Colin kindly reminded me that I probably shouldn’t doddle. He was right. I waved goodbye and continued my walk/run back the way I came. As is usually the case, the run out of the park didn’t seem as long as the run in. I (kind of) knew where I was going – and I had my trusty directions. I wasn’t much of a fan of running on my own, but the headphones were out and I was being attentive. It wasn’t dark – yet – so not really a concern. I don’t run on my own all that often when it’s that solitary. A different experience to be sure. I definitely enjoy running where there’s more people or with people I know. At one point I met up with Laurie again which was quite a surprise. I’d asked Colin if she had turned around as expected at the halfway point. He assured me she had, but I hadn’t seen her on my way there so I was a little confused. Turned out that she had missed a turn and had to go the long way around. After a quick pitstop – the bonus to an urban race is that there are real bathrooms – we ran together for about 15 minutes before she left me in her dust (with my blessing!). The hill back down was as unfun as it had been on the way up. Usually I’d love it, but my knee was still giving me heck so I was taking it nice and slow. The stairs were no fun going down either and I did sort of a sideways left-foot-down-right-foot-down on each stair. Colin met me at the end of the trail and would have taken pictures, but his battery died. Boo. I dumped some more rocks out of my shoes, grabbed more chips, and told him that I’d see him soon.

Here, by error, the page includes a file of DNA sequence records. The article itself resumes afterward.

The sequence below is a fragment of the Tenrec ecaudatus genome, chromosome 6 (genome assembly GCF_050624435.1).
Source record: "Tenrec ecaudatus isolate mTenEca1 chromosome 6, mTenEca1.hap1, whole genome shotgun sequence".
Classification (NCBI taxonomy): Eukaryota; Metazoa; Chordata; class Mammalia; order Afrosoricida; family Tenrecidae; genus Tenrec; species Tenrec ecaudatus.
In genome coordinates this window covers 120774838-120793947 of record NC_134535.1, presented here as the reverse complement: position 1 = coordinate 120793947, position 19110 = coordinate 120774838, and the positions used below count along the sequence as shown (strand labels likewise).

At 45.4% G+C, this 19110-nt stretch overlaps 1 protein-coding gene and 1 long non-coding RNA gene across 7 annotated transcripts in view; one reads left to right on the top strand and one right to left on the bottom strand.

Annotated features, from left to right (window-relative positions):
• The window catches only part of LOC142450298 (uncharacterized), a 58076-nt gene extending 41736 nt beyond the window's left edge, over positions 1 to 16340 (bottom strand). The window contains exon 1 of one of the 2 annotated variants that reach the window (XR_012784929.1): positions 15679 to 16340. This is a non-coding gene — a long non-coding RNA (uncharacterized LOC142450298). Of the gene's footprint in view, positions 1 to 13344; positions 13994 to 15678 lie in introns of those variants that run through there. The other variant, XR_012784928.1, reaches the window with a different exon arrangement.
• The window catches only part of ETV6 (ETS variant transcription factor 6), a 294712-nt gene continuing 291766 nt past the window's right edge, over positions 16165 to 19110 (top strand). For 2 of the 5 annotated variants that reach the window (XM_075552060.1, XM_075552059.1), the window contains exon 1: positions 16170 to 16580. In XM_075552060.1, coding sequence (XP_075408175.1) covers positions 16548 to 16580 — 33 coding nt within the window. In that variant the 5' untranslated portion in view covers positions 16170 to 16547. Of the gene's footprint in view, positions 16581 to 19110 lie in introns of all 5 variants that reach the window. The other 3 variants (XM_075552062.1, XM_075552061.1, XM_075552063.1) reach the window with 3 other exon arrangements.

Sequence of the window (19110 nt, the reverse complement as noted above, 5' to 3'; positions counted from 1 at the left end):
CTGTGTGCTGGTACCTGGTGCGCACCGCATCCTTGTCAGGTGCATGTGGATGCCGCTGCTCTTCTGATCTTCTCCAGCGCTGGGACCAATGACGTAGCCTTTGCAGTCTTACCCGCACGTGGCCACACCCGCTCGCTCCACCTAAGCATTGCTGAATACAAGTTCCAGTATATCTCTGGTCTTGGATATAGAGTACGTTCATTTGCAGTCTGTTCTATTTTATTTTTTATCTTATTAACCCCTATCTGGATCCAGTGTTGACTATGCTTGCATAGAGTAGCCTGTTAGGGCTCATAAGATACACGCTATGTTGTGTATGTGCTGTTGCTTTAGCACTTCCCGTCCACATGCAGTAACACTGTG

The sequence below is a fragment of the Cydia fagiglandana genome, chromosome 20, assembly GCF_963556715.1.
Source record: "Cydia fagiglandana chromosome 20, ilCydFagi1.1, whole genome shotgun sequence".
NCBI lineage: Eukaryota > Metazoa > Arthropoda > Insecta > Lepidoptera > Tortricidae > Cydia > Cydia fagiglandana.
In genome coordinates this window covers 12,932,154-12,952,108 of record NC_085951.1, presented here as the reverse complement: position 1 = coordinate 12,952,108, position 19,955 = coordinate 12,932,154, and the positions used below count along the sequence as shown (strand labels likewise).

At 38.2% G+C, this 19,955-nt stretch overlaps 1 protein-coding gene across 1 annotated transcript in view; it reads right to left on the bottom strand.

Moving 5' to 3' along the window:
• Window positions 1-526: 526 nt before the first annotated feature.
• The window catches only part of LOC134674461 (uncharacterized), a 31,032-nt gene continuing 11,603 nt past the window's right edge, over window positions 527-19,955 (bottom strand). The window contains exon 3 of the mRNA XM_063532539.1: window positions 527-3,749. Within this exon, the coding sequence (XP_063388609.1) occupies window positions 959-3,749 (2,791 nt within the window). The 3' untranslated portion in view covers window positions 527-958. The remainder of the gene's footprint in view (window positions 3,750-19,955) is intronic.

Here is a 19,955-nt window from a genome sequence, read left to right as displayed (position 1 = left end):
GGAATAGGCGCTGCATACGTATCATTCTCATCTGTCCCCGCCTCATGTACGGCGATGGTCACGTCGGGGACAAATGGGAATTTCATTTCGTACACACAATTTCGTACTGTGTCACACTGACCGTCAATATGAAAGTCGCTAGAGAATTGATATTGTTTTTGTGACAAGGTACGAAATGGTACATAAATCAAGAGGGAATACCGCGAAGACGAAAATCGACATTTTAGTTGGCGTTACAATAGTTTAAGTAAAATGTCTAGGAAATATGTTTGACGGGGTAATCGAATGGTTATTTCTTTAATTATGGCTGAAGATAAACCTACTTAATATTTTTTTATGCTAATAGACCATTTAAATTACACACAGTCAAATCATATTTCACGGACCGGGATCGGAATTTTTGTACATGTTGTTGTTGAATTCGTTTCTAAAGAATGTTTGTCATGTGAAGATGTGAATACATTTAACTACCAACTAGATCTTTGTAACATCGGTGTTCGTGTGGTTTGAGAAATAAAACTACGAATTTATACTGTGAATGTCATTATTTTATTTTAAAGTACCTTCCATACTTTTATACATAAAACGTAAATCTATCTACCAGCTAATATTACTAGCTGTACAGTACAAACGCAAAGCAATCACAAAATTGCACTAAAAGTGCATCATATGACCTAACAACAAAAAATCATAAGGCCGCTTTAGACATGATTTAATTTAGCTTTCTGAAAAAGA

Soon, apparently, is relative. I really didn’t have that far to go before meeting up with Colin and Gina again. But it seemingly took forever. Wait, it actually took forever! Run, walk, hobble, run, walk, hobble, ru-nope hobble still, run… You get the picture. It didn’t help, either, that I was going past concession stands and the smells were taunting me! I was very happy to see my crew. Our friend Dan was there as well, having biked out of downtown, and I jokingly asked if he was there to pace me. He probably would have fallen off of his bike if he’d tried as I was going so slowly! I was especially happy that Colin had my gloves. Why I’d given them away I don’t know. It was a short stop. Mostly I figured that if I’d already hit 42km (on my watch) I might as well finish the darn thing. I knew that I could walk the rest of the way if necessary and still finish. When I left them it was a bit of a hill – not much of one, but enough after that amount of time – and my leg just wasn’t wanting to work. Every step sent pain up under my left knee cap. I knew that my shoes were done for the day – it was the same thing that happened at Hood To Coast. The foam looks like it’s good, but it’s like having wooden soles. So I did what any stubborn runner would do and poked around at my knee until it felt “better”.